U.S. Commanders Are Right to Use Caution in Somalia

By Pruden, Wesley | Insight on the News, January 11, 1993 | Go to article overview

U.S. Commanders Are Right to Use Caution in Somalia


Pruden, Wesley, Insight on the News


The Somalian relief expedition is a classic example of what happens when the opening parade is over, the martial music dies on the morning breeze and the hard grubbing begins.

The operation wasn't a week under way before relief agencies began complaining that the Marines weren't moving fast enough. The grumbling began just as quickly in the media, where the supply of military genius is inexhaustible, that the Americans had arrived with too much muscle and applied it with too much force.

After the first casualties, some of the reporters in Mogadishu counted the bullet holes in the truck that crashed through the roadblock and questioned military spokesmen sharply about whether 100 bullet holes were too many. The nice thing about making this kind of criticism is that you don't have to say how many bullet holes would be just right.

U.N. Secretary-General Boutros Boutros-Ghali, who clearly wants more bang-bang for the American buckbuck, sought to instruct President Bush about what Bush's understanding of the American role in Somalia ought to be. Boutros-Ghali wants American troops to stay as long as it takes to "pacify" Somalia, which hasn't been "pacified" since the European colonialists pulled out a generation ago.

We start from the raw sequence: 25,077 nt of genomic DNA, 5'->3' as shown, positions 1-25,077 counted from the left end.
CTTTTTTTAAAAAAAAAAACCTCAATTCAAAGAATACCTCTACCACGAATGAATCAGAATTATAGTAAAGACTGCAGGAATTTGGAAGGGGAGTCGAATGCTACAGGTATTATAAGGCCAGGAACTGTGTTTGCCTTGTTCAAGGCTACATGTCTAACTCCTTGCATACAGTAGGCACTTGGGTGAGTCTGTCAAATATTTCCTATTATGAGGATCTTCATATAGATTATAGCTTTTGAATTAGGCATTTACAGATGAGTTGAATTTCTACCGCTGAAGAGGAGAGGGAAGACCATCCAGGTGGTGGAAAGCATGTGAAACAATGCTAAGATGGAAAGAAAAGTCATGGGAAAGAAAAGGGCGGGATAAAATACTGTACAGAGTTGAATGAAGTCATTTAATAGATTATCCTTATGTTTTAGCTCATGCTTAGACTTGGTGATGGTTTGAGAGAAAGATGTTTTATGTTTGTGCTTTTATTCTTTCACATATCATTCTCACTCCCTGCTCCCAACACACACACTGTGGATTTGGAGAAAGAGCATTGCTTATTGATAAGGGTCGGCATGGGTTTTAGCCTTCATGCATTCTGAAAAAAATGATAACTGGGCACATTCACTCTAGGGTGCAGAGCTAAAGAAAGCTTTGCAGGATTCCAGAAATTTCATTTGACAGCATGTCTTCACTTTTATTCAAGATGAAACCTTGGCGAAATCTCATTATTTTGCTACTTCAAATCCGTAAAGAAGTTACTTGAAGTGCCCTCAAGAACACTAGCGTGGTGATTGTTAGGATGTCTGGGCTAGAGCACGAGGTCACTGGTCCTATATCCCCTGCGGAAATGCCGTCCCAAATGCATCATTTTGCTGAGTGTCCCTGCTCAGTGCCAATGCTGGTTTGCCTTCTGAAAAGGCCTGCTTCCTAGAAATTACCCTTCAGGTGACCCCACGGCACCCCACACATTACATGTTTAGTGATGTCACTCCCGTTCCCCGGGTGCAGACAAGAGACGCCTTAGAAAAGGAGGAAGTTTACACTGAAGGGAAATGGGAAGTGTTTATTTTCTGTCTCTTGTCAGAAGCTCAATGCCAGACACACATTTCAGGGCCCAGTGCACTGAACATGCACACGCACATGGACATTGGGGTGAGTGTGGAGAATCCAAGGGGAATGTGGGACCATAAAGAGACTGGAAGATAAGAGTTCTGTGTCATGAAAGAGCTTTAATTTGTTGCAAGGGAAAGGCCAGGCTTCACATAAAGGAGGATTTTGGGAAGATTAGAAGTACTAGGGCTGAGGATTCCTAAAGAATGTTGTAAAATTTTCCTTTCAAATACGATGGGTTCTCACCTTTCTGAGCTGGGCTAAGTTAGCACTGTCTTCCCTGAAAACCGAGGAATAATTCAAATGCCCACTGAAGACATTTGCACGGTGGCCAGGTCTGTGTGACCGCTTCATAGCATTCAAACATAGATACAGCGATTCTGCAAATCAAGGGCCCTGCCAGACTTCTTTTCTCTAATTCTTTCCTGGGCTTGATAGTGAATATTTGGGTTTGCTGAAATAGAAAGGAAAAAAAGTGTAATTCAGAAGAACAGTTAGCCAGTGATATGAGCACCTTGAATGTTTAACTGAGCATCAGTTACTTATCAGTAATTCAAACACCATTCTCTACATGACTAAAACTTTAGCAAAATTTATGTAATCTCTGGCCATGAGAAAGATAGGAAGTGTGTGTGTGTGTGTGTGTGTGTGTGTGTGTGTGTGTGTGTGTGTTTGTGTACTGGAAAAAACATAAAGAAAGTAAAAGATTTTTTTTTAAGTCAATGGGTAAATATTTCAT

The hawks, sipping white wine in the press box, want Somalia to be a preliminary bout for Bosnia (and if we're on a roll, we could even roll into Soviet Georgia). The prudent and cautious voices are mostly from the military establishment.

One of those voices belongs to Lt. Gen. Robert B. Johnson, the Marine commanding the operation. "My goal," he reminded Boutros-Ghali on Dec. 13, "is not to disarm Somalia. I have a rather precisely described mission, and that is to establish the right security environment to allow for the free movement of relief supplies to the Somali people."

Secretary of State Lawrence Eagleburger, in Stockholm (the epicenter of Vietnam War protests a full generation ago), said two conflicting things at once. This is in the grand old tradition of the hard-hitting State Department, with Eagleburger being careful not to undercut his colleague at the United Nations, since it's only at the expense of the American commander in Mogadishu. …

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